Prof. Rawitscher received several prestigious academic honors including one of the early Research Fellowship awards from the Alexander von Humboldt Foundation (Germany) in 1964 and became a Fellow of the American Physical Society, nomi-nated by the Division of Nuclear Physics in 2016. During his tenure at the University of Connecticut, he took academic leaves at the Max Planck Institut fur Kernphysik in Heidelberg (1964-1966), the Laboratory for Nuclear Science at MIT (1972), as guest professor at the University of Surrey, England 1973, the University of Maryland (1987-1988) and served on the Board of Directors of Bates Users Theory Group at MIT (1982-1985) and the Executive Committee of the American Physical Society topical group on Few Body Systems and Multi-Particle Dynamics (1993-1995). He gave a number of invited presentations in nuclear theory at conferences, published approximately 88 refereed papers and numerous conference proceedings. His principal research interests involved scattering problems using non-local opti-cal models of nuclear processes, coupled-channel reaction mechanisms for nuclear break-up such as the (e,e’p) reaction, and virtual nuclear excitations. Recently he emphasized development of numerical methods such as Galerkin and spectral expansions for solving integral equations. He has applied some of these techniques to studies of ultracold atomic collisions as well as nuclear reactions. His most recent refereed papers (2015-2017) concerned “Revival of the Phase-Amplitude description of a Quantum-Mechanical wave function.”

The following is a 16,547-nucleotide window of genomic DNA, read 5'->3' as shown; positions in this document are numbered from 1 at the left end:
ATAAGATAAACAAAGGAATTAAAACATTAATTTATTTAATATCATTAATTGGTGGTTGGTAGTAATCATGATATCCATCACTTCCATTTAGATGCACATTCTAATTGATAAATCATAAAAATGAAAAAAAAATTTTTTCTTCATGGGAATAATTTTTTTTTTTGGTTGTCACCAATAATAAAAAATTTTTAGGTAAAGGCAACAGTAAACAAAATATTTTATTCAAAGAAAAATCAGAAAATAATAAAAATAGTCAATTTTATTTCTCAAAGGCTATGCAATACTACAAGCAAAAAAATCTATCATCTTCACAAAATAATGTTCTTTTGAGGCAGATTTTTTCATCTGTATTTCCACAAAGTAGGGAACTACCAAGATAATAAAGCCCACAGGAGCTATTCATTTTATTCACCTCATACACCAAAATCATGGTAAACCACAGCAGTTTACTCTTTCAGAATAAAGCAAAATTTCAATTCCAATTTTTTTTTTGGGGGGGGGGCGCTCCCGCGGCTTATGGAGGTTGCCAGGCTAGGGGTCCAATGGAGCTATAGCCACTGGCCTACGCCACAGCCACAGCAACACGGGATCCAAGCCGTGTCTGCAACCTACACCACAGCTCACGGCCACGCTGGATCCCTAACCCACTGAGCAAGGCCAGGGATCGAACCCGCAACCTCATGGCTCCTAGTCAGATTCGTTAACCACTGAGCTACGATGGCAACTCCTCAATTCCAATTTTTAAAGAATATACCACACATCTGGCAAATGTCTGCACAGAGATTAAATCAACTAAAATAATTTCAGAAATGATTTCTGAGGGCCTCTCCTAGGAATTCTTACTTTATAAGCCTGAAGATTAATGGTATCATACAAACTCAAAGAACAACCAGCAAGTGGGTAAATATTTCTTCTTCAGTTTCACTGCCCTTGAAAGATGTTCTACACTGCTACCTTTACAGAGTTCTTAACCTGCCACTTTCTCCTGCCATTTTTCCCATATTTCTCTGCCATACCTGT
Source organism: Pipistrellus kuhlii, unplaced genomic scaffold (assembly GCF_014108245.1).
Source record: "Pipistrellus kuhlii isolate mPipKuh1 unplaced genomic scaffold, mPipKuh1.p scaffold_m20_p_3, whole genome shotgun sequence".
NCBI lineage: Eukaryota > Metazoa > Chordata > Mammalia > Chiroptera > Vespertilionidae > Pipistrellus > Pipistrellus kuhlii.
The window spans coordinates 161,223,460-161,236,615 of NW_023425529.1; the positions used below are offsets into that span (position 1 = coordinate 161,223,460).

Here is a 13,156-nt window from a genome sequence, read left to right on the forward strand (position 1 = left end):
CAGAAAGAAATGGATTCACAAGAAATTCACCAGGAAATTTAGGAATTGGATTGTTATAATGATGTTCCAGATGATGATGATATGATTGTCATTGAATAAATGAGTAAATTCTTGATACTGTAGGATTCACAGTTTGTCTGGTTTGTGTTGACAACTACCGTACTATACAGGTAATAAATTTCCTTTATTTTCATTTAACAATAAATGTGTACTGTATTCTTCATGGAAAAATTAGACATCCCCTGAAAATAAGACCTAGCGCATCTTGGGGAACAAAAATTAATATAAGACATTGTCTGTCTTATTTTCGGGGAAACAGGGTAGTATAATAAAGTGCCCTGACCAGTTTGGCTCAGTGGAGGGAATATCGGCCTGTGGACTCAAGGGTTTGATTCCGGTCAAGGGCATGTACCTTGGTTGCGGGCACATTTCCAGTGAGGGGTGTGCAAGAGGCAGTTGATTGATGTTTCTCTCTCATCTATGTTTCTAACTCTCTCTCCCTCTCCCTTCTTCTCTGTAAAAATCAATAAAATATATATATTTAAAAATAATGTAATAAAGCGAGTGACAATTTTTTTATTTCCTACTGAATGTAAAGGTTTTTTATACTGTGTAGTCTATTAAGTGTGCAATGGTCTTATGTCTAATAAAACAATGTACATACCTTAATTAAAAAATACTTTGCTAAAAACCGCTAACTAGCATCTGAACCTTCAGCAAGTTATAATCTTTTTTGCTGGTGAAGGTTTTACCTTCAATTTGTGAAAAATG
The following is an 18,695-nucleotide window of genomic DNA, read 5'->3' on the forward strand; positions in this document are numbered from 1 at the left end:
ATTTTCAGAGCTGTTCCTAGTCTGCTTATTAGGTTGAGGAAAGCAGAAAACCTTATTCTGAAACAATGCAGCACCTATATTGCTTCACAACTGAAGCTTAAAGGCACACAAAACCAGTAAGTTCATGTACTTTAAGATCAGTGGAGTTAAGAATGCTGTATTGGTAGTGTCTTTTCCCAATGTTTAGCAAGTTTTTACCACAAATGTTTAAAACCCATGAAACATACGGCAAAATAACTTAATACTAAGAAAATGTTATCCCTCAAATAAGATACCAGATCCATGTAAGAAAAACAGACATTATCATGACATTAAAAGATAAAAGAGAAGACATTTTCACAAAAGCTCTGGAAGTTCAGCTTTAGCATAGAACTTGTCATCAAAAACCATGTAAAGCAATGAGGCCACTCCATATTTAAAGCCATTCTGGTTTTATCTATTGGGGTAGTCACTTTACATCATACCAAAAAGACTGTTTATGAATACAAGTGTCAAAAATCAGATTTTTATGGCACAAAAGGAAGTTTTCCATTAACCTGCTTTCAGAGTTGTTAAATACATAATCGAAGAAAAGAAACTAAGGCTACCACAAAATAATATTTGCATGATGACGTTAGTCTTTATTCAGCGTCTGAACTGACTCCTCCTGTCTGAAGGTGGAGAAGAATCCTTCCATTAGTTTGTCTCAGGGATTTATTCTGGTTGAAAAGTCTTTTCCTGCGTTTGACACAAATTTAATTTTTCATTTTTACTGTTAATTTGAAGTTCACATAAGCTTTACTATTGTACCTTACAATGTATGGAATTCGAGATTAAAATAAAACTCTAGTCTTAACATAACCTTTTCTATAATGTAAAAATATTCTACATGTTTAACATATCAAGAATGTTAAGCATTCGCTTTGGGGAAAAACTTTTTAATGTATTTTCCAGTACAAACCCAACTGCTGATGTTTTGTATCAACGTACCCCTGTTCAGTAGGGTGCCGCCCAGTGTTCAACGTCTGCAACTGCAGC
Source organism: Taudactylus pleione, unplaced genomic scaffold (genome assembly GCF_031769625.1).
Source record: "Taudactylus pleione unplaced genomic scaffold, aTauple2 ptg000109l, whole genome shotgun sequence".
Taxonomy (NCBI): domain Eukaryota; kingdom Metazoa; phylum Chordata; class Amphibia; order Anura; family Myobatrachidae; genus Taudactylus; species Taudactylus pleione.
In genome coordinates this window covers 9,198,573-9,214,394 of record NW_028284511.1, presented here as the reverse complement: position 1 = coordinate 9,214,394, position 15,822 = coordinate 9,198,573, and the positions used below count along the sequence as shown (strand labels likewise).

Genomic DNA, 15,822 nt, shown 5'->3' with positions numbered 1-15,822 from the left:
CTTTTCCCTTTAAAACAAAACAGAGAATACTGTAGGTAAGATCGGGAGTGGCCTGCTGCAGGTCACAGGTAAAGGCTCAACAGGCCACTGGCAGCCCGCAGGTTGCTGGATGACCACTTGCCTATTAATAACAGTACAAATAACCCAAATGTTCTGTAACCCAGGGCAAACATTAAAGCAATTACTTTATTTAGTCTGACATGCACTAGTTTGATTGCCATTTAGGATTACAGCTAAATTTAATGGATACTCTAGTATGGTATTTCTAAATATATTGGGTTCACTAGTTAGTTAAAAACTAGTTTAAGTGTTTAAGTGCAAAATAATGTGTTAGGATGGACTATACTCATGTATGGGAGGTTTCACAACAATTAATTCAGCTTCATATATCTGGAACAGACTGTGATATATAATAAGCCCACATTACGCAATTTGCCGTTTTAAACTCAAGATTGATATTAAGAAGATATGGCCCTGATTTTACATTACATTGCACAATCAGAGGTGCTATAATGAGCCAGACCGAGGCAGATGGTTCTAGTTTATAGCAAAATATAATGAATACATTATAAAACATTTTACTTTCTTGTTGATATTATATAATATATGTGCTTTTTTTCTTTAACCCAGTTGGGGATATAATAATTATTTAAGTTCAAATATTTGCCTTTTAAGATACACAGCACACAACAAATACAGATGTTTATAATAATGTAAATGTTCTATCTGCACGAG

Professor Rawitscher was an engaged and untiring participant both in his Department and in the general community up to the last moments of his life. He promoted public awareness and activism on ameliorating the effects of global climate change and he and his wife Joyce have been active in the peace movement. He was a member of the Storrs, CT Quaker Meeting. He was also active in community service in the Storrs area, for example serving on the Town of Mansfield Sustainability Committee. Recently he has been working on a nearly-finished book summarizing his lifelong expertise in numerical computational physics, under contract with Springer, with two younger colleagues from Brazil. George was a dedicated and effective undergraduate teacher and empathetic mentor to a large number of graduate students, colleagues and collaborators. George was a central member of the department for more than 50 years, and has earned a special place in our hearts forever. His inspiring presence and example will be very much missed at the University, amongst his family, friends and the community, and it was a great loss to see him go.
Gizmodo has recently launched a new series of articles to explore how the best images in science were created and why. In a recent article in this series by Ryan F. Mandelbaum entitled, “The Making of ‘Pillars of Creation,’ One of the Most Amazing Images of Our Universe”, the author presents a classic set of images taken with the Hubble Space Telescope showing a zoomed-in view of the Eagle Nebula. The article explains some of the details about the instrument that took these images, and how a color image is obtained by combining black-and-white photographs taken at a number of different wavelengths. In the article, UConn astronomer Prof. Kate Whitaker explains why an advanced space-based instrument like the HST is required to obtain awesome views like this of our cosmic neighborhood.